Anonymous said...

We seem to ask continually for details from exit interviews when kids leave PPS. True that getting anyone to sit for or respond to an exit interview/questionnaire must involve a lot of effort. Are there any details available on kids who started a charter and were either asked to withdraw and return to the assigned school or who withdrew because they could not conform to a different mode of operation in the charter? There must be kids who returned to their feeder schools at least at the high school level for various reasons.

Anonymous said...

The statistics on IF and why students from Charters would be very interesting given the claim that it happens. It seems doubtful, however given the great pride most charters take in being able to educate those that PPS has been unsuccessful in educating, it is highly likely that the reverse is true.

Excuses from either public or charter in this regard are absolutely unacceptable, since ALL does mean ALL when talking about kids, any kids, being educated. No exceptions!

Anonymous said...

Yes, charter schools are public since they receive taxpayer money. The difference is that these charter schools are managed by private companies and educational groups (similar to Broad/Gates) for profit and the taxpayers money is leaving the state. Propel's home base is in Virginia. Other charter schools are based out of Texas, like Kipp. The CEOs live in New York.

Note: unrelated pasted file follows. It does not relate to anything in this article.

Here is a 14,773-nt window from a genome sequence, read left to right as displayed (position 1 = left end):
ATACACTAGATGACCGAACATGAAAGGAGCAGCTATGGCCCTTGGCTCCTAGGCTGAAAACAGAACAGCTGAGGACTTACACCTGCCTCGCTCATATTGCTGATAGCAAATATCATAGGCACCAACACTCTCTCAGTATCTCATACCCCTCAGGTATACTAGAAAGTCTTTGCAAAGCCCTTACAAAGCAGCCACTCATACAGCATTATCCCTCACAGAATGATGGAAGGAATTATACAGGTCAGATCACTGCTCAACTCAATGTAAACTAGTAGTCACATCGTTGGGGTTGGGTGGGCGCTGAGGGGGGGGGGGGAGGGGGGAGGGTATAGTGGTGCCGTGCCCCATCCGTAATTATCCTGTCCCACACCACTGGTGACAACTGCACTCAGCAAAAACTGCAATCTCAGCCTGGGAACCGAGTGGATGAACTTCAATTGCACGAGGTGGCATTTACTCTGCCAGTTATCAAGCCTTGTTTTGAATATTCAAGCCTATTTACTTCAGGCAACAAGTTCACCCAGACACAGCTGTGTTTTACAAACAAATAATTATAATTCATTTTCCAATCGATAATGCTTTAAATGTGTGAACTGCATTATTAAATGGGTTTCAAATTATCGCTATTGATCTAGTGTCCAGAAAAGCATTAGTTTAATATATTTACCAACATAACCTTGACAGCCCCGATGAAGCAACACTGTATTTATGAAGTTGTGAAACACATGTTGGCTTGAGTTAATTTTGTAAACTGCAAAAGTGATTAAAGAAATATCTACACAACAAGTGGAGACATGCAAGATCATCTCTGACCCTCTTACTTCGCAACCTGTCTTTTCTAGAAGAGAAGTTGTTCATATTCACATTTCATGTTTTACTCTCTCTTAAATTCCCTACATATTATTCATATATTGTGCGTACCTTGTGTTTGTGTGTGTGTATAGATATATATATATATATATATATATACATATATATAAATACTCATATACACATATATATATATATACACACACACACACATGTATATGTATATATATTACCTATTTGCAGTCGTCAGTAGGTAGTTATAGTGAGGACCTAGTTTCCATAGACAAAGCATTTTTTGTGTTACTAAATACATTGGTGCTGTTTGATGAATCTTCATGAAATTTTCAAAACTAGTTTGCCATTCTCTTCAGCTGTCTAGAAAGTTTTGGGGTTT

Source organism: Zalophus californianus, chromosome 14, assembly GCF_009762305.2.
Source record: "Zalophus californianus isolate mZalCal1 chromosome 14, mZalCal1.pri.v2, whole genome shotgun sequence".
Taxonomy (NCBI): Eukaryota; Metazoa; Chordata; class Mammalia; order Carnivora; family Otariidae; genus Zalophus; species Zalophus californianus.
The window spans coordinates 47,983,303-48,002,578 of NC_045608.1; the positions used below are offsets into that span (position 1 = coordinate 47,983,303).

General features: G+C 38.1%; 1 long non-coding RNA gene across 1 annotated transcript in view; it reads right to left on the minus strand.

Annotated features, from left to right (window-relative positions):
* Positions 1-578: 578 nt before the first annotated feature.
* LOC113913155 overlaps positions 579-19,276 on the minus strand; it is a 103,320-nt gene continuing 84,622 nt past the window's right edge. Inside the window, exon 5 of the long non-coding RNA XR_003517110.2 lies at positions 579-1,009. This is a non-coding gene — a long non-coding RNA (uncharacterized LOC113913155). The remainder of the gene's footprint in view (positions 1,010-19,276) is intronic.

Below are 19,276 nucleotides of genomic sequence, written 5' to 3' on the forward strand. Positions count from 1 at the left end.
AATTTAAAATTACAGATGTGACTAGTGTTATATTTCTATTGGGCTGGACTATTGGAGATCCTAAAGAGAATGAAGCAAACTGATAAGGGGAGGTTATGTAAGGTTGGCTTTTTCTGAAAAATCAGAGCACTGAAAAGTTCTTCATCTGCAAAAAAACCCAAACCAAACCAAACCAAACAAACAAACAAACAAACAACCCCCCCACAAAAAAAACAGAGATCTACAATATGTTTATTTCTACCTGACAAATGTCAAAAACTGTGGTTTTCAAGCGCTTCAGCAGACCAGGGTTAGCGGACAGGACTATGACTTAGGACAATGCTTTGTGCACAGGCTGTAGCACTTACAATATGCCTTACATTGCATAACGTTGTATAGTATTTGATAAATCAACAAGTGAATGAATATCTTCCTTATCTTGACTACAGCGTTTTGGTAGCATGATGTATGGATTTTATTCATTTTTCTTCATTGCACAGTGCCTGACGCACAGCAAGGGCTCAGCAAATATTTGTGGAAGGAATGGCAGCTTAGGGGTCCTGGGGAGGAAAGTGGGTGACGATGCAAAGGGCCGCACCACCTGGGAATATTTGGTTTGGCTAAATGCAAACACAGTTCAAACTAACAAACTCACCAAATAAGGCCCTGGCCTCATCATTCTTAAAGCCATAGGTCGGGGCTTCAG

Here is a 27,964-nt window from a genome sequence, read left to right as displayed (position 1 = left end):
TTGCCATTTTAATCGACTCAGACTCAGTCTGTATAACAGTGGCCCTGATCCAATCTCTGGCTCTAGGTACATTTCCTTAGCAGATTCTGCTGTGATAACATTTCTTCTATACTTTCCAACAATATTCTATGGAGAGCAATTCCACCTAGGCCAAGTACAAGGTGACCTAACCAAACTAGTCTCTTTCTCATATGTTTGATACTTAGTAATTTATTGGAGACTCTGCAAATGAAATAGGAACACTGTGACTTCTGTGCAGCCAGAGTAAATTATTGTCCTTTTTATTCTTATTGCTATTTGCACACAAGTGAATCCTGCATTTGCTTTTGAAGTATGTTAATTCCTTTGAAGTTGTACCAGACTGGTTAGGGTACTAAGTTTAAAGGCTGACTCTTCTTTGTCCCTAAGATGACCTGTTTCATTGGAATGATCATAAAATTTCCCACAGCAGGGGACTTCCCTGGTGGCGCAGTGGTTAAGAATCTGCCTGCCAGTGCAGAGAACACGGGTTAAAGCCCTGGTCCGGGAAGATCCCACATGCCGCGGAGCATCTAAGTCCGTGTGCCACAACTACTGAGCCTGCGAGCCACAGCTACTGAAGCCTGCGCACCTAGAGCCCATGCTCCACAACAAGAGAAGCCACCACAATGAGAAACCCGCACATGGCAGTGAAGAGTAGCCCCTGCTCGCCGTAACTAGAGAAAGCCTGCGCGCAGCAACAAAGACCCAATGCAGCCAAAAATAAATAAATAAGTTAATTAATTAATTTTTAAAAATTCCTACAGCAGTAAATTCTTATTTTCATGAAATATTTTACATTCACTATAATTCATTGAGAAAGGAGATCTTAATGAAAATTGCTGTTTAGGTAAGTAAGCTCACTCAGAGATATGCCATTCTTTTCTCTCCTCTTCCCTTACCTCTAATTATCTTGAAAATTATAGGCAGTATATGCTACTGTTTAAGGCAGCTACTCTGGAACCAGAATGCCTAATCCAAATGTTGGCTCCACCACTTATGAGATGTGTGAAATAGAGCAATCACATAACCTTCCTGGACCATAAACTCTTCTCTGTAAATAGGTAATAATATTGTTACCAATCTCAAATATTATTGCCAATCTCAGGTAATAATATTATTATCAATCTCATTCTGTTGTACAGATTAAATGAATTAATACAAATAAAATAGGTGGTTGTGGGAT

Where's the logic in this when my state income tax and property tax are supporting other states and not the state in which you or I live?!

Anonymous said...

That's a broad brush you are using 8:10. There are other charters that do not operate out of state, but right here, successfully, locally, in low-income urban neighborhoods.

BUT, why does the focus or point always move to money and not education? We pay an extraordinary amount per pupil in PPS, with no results. That should be the focus instead of criticizing the fact the some of our children are lucky enough to be actually educated in schools where people know how to do what they are being paid to do.

Let's focus on a demand for PPS to educate all of its children given the taxes we pay, instead of debating.

Board members and those running always prioritize
money/cost/taxes, NEVER education. Until that is the priority and we see success all of the money is being wasted. We allow this to happen. Why?

Anonymous said...

Why do charter schools get to blame previous schools because their test scores suck too?

Whether a school meets federally-mandated student achievement goals is based on the number of students who score as advanced or proficient, meaning they showed a solid understanding of the material. About 75 percent of Pennsylvania public school students scored advanced or proficient in reading and math, compared with about 59 percent of charter school students.